Current CR&DALL Projects

This section covers CR&DALL Projects currently running. A brief summary is provided - together with links where appropriate.


Precarious work and future careers in the context of the gig economy in South Africa and China

Youth increasingly face precarious work, such as internships and zero-hour contracts, as their first work experience. The growing “gig economy” has contributed to this precarious work. In upper and lower-middle income countries, where youth unemployment rates are growing, such jobs are seen as a panacea; envisaged as fostering pathways to later secure work. Yet there is limited evidence about whether this is the case.

Professional Learning Communities (PLC) in the Global South: a Systematic Literature Review

This project funded by VVOB Education for Development in Brusselswith a grant of €29,658 is led by CR&DALL core member, Professor Ellen Boeren and also involves Dr Srabani Maitra, also a CR&DALL core member, and Dr Dong Nguyen, a lecturer in the School of Education. It consists of a systematic literature review on Professional Learning Communities (PLCs) in the Global South and addresses six research questions:

Local, place-based, and community-driven approaches to peacebuilding

The project, Local, place-based, and community-driven approaches to peacebuilding, is supported under the British Academy/Leverhulme Small Research Grant programme with funding of £9,803. Globally, post-conflict and transitional societies statistically relapse into violence and conflict within ten years (UNESCO, 2014) due to the state of fragility and crises conflicts create in their borders – the vicious cycle they are struggling to break away from. 

Employability in programme development (EPD): Establishing a labour market to higher education feedback loop drawing on local labour market intelligence

The Employability in Programme Development (EPD) project seeks to establish a feedback loop from the labour market to HEIs in order inform programme and course design to best support the employability of future graduates. It is funded by the European Commission from 2021-2023 under the Erasmus+ programme with a grant of €433,771. The project consortium is made up of five participating organisations.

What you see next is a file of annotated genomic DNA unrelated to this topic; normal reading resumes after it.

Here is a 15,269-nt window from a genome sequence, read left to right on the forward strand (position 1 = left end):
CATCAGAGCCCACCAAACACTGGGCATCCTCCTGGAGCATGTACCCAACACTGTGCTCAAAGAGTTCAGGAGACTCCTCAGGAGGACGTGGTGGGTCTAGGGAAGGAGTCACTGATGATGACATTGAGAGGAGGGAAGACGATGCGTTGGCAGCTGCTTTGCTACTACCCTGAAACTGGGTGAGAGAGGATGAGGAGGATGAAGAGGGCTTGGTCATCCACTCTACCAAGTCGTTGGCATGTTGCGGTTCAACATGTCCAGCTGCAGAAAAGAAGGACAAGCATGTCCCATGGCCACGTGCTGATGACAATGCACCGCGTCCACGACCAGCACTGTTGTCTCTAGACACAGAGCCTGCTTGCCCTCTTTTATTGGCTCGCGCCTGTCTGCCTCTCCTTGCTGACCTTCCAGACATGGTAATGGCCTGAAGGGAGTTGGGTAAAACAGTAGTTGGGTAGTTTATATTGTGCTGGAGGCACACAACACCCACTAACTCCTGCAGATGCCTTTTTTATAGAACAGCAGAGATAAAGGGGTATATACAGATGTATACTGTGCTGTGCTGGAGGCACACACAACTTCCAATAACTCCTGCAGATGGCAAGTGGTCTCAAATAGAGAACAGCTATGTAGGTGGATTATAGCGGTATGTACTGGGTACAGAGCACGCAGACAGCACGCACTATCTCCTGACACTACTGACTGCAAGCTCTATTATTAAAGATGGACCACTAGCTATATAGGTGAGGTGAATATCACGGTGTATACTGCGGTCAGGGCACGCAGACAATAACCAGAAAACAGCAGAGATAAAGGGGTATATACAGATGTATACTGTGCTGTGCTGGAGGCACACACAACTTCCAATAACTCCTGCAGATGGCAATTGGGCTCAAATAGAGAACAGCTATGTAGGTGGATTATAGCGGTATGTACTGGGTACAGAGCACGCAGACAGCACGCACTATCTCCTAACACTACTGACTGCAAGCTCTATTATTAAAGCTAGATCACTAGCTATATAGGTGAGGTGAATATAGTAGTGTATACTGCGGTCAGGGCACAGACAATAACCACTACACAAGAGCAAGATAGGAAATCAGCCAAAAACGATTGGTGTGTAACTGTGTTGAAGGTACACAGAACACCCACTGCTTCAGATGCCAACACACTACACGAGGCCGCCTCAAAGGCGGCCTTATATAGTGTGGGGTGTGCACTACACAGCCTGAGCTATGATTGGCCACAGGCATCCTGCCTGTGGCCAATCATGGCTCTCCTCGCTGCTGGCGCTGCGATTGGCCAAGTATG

Gendered Journeys: the trajectories of STEM students and graduates through higher education and into employment, in India and Rwanda

This project investigates how far, and in what ways, gender may have an influence in the progress of students through higher education, graduation and progression into skilled employment in STEM fields in India and Rwanda. At present, girls and women are markedly under-represented in STEM areas both as students and in the workforce in most countries across the globe. At the Higher Education level, only 35% of students enrolled in STEM studies internationally are women (UNESCO, 2017a). Addressing this problem is vital in ensuring equitable access to quality education and meaningful work, and is crucial for countries seeking to prioritise equitable economic development, speaking directly to UN SDGs 4, 5, and 6.

Educational Peacebuilding in Medellin and Acapulco: Understanding the role of education, culture and learning in responding to crises

This project funded within by the British Academy through the UK’s Department for Business, Energy and Industrial Strategy via the Global Challenges Research Fund from March 2020 to December 2021 seeks to create a detailed understanding of the infrastructure, engagement, resources and policies required to educationally transform a community in order to contribute to reducing the negative impacts of drug-related violence and crime.


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